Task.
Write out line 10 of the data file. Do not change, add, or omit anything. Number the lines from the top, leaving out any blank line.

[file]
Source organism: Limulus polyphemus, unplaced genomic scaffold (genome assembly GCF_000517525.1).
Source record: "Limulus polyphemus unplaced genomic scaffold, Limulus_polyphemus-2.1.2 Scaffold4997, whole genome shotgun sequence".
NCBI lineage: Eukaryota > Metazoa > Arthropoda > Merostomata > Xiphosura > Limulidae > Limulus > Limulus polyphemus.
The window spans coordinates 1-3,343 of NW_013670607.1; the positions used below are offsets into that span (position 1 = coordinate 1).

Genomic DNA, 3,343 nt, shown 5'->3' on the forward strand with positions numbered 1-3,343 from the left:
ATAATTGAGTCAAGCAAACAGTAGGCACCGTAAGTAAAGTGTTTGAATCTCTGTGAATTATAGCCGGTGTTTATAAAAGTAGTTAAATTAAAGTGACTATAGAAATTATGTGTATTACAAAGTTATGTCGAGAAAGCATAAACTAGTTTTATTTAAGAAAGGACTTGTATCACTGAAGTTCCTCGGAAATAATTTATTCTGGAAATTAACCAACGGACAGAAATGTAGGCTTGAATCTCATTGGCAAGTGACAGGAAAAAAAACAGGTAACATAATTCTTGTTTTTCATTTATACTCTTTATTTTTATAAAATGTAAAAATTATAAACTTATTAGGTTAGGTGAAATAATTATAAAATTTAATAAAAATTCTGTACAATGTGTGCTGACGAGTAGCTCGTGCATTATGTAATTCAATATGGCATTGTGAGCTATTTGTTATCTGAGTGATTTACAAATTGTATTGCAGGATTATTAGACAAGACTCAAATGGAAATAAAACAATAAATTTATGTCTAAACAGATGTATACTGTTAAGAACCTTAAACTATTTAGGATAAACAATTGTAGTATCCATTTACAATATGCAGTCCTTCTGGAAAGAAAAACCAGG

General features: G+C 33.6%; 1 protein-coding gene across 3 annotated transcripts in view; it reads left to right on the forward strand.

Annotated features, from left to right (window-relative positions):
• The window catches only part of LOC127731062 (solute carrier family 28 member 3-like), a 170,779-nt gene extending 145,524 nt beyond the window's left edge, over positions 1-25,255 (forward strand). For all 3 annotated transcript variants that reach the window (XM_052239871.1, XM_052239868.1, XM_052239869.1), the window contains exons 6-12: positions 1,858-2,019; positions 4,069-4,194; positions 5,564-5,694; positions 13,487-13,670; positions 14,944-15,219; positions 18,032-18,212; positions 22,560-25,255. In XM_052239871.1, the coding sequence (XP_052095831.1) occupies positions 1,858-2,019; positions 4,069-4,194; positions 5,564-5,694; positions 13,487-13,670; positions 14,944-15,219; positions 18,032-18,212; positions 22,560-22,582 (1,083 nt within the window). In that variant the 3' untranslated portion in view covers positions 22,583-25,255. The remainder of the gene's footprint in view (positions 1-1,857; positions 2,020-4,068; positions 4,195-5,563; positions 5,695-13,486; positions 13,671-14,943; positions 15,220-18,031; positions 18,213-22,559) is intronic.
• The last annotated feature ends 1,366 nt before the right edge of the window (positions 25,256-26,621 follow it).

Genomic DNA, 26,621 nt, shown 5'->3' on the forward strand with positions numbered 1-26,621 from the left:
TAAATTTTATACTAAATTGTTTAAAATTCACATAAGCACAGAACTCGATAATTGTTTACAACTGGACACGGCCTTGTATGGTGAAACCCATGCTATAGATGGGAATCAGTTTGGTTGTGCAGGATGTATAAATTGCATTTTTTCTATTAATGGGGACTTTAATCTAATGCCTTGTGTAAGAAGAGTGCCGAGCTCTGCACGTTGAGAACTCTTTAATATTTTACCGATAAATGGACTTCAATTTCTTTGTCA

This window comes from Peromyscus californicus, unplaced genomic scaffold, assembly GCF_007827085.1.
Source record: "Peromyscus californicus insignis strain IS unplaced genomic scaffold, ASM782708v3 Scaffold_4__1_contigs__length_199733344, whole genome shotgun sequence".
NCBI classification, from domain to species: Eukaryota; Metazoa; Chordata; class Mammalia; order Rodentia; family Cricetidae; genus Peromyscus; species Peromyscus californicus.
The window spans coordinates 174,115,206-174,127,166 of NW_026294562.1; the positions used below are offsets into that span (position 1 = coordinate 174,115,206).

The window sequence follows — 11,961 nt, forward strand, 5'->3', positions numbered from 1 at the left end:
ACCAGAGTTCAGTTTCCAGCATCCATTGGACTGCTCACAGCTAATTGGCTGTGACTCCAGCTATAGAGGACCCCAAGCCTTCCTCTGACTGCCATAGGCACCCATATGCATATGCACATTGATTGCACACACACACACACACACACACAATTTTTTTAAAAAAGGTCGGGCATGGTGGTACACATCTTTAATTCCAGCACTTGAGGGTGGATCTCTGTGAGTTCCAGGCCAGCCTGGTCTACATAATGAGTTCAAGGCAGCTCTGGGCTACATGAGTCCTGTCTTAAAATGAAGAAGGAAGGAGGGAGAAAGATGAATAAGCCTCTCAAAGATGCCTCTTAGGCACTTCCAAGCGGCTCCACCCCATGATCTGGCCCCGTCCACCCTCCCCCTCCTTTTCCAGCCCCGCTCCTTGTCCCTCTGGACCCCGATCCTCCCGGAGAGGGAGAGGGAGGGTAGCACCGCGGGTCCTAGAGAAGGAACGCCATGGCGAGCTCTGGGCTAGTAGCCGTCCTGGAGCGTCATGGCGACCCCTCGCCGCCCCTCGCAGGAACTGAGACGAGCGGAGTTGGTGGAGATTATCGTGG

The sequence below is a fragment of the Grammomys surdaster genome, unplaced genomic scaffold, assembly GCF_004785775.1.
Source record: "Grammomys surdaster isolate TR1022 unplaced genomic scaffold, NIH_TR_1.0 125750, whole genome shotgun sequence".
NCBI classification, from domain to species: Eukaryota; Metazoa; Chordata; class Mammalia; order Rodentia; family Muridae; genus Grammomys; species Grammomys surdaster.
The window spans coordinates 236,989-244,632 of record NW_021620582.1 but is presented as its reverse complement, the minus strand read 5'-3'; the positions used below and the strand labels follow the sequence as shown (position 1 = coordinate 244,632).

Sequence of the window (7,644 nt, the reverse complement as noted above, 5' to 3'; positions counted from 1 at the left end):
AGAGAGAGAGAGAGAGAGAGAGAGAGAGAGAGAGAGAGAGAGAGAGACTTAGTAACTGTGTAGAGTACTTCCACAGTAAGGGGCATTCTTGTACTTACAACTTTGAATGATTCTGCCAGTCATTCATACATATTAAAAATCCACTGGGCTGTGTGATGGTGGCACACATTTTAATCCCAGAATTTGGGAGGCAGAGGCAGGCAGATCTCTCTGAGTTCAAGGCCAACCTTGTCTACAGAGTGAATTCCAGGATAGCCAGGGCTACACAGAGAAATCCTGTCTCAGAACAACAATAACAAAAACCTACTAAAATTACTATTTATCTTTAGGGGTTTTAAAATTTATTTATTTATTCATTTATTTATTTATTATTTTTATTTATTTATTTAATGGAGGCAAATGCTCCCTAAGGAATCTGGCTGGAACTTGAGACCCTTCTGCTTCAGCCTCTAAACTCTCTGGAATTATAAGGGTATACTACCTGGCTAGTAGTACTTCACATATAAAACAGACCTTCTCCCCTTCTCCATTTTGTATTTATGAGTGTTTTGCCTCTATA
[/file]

• The last annotated feature ends 1,366 nt before the right edge of the window (positions 25,256-26,621 follow it).